The bottom layer shows  flower spikes growing faster than the leaves. Even at the early stages, the flower spike already shows a bit of orange hue. The whole duration from planting to full opening of the flowers took two weeks. Of course you very well know that all the flowers in one spike do not open at the same time, all the time.
The above mosaic shows another set of experiment i did after finishing the first trial. One bulb did not flower but produce just leaves. It could be still immature bulb still small to flower. Most of the spikes here produce 2-3 flowers. I've noticed also that the spikes are longer than when they are on the ground. That is because the lights received indoors are not sufficient. Insufficient lights produce  etiolation and elongated stalks.
Some sample close-ups of the flowers. There are flowers still there at least a month after planting, and because i planted 2x in succession, i have flowers for more than 2 months. Maybe i should try selling bulbs online here in the country, together with a procedure for doing it. These can make very beautiful gifts if done in nice containers, complete with ribbons and a card. One can choose what stage of development to buy, depending on the date of the occasssion.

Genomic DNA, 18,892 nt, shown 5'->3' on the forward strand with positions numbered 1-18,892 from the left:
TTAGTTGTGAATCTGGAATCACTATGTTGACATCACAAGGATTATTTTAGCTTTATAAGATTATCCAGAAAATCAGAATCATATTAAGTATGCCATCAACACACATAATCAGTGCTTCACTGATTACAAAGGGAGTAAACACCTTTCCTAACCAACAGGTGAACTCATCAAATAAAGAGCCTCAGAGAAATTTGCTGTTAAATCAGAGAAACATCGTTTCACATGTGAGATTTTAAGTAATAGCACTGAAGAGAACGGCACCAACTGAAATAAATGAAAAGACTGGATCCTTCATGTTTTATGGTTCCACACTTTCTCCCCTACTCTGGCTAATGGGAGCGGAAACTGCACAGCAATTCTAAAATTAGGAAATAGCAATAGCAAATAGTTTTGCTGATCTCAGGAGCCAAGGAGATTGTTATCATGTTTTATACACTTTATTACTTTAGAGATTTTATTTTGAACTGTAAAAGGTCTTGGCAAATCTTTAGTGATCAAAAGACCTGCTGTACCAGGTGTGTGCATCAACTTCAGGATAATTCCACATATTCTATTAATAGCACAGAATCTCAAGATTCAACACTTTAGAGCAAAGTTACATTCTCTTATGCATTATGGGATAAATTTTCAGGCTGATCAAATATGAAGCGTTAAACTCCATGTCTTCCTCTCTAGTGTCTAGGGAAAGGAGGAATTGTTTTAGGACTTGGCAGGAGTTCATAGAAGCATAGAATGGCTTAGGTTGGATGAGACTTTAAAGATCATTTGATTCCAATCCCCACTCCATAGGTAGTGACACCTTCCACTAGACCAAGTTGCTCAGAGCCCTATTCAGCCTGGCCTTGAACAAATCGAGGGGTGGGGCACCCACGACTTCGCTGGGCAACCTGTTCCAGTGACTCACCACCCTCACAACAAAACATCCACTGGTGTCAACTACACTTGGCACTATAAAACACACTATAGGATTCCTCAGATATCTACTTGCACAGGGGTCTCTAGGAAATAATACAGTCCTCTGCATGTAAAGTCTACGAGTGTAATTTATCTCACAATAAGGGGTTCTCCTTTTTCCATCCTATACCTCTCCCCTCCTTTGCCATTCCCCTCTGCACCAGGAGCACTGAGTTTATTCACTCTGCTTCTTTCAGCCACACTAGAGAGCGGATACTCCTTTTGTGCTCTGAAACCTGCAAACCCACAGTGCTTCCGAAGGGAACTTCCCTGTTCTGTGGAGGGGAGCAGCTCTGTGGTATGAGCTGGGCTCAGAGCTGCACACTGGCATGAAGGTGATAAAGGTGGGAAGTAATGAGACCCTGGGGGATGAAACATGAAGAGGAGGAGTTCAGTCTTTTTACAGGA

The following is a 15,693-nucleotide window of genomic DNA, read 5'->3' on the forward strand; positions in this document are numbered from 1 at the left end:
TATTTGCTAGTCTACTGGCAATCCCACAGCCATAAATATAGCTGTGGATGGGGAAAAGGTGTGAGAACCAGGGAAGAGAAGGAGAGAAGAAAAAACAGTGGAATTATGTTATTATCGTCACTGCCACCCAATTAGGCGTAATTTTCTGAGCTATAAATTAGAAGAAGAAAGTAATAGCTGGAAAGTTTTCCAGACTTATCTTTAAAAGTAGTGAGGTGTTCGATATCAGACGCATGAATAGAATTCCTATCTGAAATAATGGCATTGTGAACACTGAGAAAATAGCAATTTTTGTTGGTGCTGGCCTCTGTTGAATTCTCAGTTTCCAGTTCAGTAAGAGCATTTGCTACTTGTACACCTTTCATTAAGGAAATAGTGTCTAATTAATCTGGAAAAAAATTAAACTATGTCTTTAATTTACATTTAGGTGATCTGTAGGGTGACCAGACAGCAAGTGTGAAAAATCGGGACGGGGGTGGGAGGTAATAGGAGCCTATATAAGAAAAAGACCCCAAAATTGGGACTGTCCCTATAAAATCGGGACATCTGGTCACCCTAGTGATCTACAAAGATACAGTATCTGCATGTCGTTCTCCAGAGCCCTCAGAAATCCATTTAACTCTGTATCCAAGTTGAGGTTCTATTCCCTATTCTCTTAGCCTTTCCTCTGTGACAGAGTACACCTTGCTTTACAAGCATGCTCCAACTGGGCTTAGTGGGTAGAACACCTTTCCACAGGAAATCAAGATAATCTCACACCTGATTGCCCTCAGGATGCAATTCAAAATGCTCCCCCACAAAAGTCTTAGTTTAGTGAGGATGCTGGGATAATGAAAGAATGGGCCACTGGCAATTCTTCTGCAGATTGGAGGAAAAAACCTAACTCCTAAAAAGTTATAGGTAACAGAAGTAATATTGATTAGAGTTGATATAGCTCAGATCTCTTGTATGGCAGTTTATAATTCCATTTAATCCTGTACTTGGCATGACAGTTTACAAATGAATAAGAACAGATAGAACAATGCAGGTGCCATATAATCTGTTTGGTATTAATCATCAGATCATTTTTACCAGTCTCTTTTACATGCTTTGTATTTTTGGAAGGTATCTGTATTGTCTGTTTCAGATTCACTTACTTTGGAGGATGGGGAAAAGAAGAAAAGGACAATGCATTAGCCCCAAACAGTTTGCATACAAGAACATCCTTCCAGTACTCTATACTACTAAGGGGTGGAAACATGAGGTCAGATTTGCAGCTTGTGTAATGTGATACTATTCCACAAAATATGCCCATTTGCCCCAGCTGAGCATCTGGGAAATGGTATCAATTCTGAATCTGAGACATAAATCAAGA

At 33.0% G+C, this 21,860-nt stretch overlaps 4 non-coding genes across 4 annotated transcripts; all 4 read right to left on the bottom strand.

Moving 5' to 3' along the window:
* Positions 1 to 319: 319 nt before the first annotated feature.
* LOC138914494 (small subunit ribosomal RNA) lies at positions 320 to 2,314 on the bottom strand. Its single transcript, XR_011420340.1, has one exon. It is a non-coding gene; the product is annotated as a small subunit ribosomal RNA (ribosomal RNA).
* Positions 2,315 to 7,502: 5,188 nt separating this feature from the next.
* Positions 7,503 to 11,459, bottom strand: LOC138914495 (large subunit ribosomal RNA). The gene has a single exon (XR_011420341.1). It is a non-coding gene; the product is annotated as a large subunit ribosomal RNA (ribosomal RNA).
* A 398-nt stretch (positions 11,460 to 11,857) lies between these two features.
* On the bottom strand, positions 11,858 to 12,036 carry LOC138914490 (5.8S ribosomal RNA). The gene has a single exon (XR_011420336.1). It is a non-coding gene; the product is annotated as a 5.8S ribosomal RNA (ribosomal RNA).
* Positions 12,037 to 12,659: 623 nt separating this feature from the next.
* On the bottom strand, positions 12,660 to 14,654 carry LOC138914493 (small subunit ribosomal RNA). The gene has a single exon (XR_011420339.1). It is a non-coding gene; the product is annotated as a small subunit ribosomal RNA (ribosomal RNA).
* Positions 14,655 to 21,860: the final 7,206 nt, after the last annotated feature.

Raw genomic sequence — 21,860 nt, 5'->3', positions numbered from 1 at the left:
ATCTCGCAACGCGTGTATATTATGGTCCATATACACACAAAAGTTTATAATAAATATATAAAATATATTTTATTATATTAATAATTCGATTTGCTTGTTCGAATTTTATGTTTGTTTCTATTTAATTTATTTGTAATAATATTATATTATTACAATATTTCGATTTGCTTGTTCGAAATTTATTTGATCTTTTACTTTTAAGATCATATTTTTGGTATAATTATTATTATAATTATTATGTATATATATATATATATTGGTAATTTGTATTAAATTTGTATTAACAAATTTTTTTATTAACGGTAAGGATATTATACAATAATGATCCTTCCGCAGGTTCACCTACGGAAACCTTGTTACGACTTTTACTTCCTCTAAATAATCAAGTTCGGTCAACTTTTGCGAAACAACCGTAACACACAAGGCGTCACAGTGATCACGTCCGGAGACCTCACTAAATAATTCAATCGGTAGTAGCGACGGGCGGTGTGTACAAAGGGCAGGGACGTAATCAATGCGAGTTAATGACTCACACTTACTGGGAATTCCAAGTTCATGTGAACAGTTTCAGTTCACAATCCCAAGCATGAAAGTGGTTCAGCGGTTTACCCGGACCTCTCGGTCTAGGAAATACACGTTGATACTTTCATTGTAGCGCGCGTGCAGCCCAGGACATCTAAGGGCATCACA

What do you say Friends? I am calling Solitude Rising, or Onenezz or Autumn Belle we can have  partnerships for these venture.

Disclaimer: (haha) I apologize for having the worst conditions for experiments, variable bulb size, variable container, variable depth of water for roots, and a lot more varied here. Further, there is no replication which must at least be 3. I suppose i am also biased to prefer the nicer and faster growing bulb, and i suppose i used it for more photos. Please rest assured that i fully know the requirements of a sound and scientific way of doing experiments, complete with statistical analysis, graphs and figures to the nearest significant places, and i have publications to show my work! But time has changed! Maybe doing things the right way is not as fun as doing it totally different, not actually wrong, just totally different.